During the reporting phase, audit issues are drafted, discussed with the client, and formalized for inclusion in the audit report. Audit issues are generally situations where adequate internal controls do not exist within the client department. Our audit issue write-up will provide a background on the situation (if necessary for clarification), the observation, a statement that explains the risk of the situation, and recommendations for curing the inadequate internal control. For each audit issue, the client must provide an action plan that resolves the internal control deficiency. The complete final audit report, comprised of an executive summary and detailed audit issues section, is issued to the client (director, department head, etc.), the appropriate divisional vice president, and Dr. Watters - Sr. Vice President for Finance and Administration. The executive summary only is issued to President Simone, members of the Audit Committee of the RIT Board of Trustees, and RIT’s external auditors.
The Follow-up Phase
The final phase of the engagement occurs after the audit report has been issued. During the follow-up phase, IACA re-visits the client department to verify that the audit issue action plans have been implemented, thereby curing the internal control deficiency. It is very important that all audit issues are closed in a timely manner to protect the department from further exposure to the risks identified in the report.
Hopefully this information has helped to clarify what happens during an IACA audit engagement. If you have any questions, please contact any of the IACA staff.
Fraud and Theft in the Workplace
Why do people commit fraud? Three essential elements are common to all types of fraud schemes: opportunity, need, and rationalization. These three elements comprise the fraud triangle.
The first and most critical element of the fraud triangle is opportunity. Many organizations unwittingly and unwisely provide their employees with a variety of opportunities to commit fraud. The most common factor is the lack of adequate controls for monitoring employee behavior. For example, a bookkeeper in a clinic was given the responsibility to prepare checks, sign checks, and record the payments in the cash disbursements journal. The bookkeeper discovered the opportunity for fraud and embezzled almost $1 million in cash. Adequate internal controls require—at the very least—that these three responsibilities be segregated among at least two or more employees
Not all employees will exploit the opportunity to commit fraud. What is it that induces one employee to commit fraud and another to remain honest? The answer is need, the second element of the fraud triangle. Financial need can come from a variety of sources, including:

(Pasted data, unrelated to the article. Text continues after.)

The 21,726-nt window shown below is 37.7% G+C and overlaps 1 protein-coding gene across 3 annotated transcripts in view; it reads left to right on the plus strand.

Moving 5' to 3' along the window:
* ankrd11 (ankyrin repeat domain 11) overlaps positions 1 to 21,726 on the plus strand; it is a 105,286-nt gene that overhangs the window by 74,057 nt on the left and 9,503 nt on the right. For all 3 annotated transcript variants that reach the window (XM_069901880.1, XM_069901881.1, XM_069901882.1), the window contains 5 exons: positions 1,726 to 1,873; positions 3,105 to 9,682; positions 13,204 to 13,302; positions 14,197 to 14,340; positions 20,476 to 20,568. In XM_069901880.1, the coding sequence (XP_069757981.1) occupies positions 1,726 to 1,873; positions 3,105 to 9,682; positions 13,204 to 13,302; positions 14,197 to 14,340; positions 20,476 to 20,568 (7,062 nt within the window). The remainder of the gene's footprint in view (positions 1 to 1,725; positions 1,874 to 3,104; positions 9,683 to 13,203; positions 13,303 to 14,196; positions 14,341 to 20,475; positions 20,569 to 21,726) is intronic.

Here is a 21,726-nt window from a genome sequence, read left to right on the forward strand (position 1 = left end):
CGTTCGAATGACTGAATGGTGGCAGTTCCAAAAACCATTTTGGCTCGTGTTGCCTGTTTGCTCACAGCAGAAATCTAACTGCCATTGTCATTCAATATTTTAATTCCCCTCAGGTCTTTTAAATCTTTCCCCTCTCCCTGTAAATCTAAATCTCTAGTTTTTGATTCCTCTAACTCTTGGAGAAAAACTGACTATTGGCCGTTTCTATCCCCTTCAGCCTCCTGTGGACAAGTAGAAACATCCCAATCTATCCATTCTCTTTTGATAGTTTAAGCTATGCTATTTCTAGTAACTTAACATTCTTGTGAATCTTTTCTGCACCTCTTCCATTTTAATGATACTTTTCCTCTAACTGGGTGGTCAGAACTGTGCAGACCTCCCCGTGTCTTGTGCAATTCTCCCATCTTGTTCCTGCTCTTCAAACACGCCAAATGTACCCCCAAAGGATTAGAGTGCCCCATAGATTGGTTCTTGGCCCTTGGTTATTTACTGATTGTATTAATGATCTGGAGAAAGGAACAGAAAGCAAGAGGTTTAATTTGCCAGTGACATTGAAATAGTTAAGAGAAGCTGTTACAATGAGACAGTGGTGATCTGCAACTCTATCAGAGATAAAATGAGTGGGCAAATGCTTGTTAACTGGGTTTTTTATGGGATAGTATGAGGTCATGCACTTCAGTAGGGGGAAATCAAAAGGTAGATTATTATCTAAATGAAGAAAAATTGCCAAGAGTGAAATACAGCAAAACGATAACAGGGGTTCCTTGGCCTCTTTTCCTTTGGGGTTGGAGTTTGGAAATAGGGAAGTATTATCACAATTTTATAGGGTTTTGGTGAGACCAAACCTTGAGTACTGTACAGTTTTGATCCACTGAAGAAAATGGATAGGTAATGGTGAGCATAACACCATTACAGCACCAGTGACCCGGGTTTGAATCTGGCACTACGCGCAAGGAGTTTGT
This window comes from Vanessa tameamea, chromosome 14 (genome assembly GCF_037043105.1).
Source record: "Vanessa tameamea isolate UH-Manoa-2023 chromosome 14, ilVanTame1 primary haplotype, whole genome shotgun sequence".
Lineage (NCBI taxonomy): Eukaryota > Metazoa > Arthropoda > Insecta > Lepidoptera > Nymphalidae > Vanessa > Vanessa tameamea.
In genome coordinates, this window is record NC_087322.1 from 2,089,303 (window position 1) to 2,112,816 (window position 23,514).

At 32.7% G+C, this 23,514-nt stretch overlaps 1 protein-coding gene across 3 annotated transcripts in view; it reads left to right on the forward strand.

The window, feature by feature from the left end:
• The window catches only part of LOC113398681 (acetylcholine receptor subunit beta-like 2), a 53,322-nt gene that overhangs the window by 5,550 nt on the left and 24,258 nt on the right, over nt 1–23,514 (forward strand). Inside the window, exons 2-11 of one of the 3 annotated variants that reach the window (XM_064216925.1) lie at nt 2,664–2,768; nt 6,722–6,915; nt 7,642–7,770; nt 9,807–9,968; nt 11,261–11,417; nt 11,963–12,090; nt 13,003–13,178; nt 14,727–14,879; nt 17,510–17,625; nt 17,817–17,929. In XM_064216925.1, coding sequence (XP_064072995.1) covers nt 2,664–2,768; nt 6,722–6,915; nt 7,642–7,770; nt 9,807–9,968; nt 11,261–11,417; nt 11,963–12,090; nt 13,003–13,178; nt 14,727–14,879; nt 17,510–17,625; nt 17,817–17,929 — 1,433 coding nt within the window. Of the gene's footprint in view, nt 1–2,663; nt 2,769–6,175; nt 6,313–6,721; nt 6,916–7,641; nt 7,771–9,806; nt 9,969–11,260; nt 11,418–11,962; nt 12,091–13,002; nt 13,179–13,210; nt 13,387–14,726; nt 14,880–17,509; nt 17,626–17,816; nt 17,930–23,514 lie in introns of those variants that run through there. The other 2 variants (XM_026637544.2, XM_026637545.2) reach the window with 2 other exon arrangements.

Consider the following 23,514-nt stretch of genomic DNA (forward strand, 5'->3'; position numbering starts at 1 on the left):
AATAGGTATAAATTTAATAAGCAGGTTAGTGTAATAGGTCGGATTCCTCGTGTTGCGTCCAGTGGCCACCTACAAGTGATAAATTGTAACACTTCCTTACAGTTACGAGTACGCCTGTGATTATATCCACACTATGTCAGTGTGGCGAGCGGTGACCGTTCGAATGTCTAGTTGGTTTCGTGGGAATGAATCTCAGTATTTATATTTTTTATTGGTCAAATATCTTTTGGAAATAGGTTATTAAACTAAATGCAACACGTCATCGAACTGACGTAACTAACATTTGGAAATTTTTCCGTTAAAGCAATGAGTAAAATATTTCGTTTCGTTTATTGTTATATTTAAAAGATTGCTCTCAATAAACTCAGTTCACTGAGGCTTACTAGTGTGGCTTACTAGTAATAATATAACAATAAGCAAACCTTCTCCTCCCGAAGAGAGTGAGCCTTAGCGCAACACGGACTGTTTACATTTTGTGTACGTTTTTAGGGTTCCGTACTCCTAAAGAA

Lifestyle, including the perceived need to maintain a high standard of living;
Personal debt, from credit cards, gambling losses, substance abuse, or poor investments;
Business losses, caused by inflation, high interest rates, poor economy, or lack of demand.
Employees burdened with financial need may search for ways to relieve that need. Consequently, they should not be put in a position that would provide them with the opportunity to commit fraud. Doing so would be an unwise decision with predictable results.
The third and final element of the fraud triangle is rationalization, the means by which the fraudster psychologically justifies the fraud. Common rationalizations include the following:
“They owe it to me. I deserve to get paid more.”
“I’m only borrowing the money. I’ll pay it back.”
“Nobody will miss it. The company can afford it.”
“Everyone does it. I’m not hurting anyone.”
Whatever a person’s reason is for fraudulent activity, it is not considered acceptable behavior and will be dealt with seriously by Institute management.
Remember, as an employee of Rochester Institute of Technology, you have stewardship responsibility for safeguarding Institute assets under your purview.
Fraud affects organizations of all shapes and sizes. In the Report to the Nation on Occupational Fraud and Abuse, published by the Association of Certified Fraud Examiners, it was reported that small businesses are the most vulnerable to occupational fraud and abuse. The average scheme in a small business causes $127,500 in losses. The average scheme in the largest companies costs $97,000. The average fraud scheme lasted 18 months.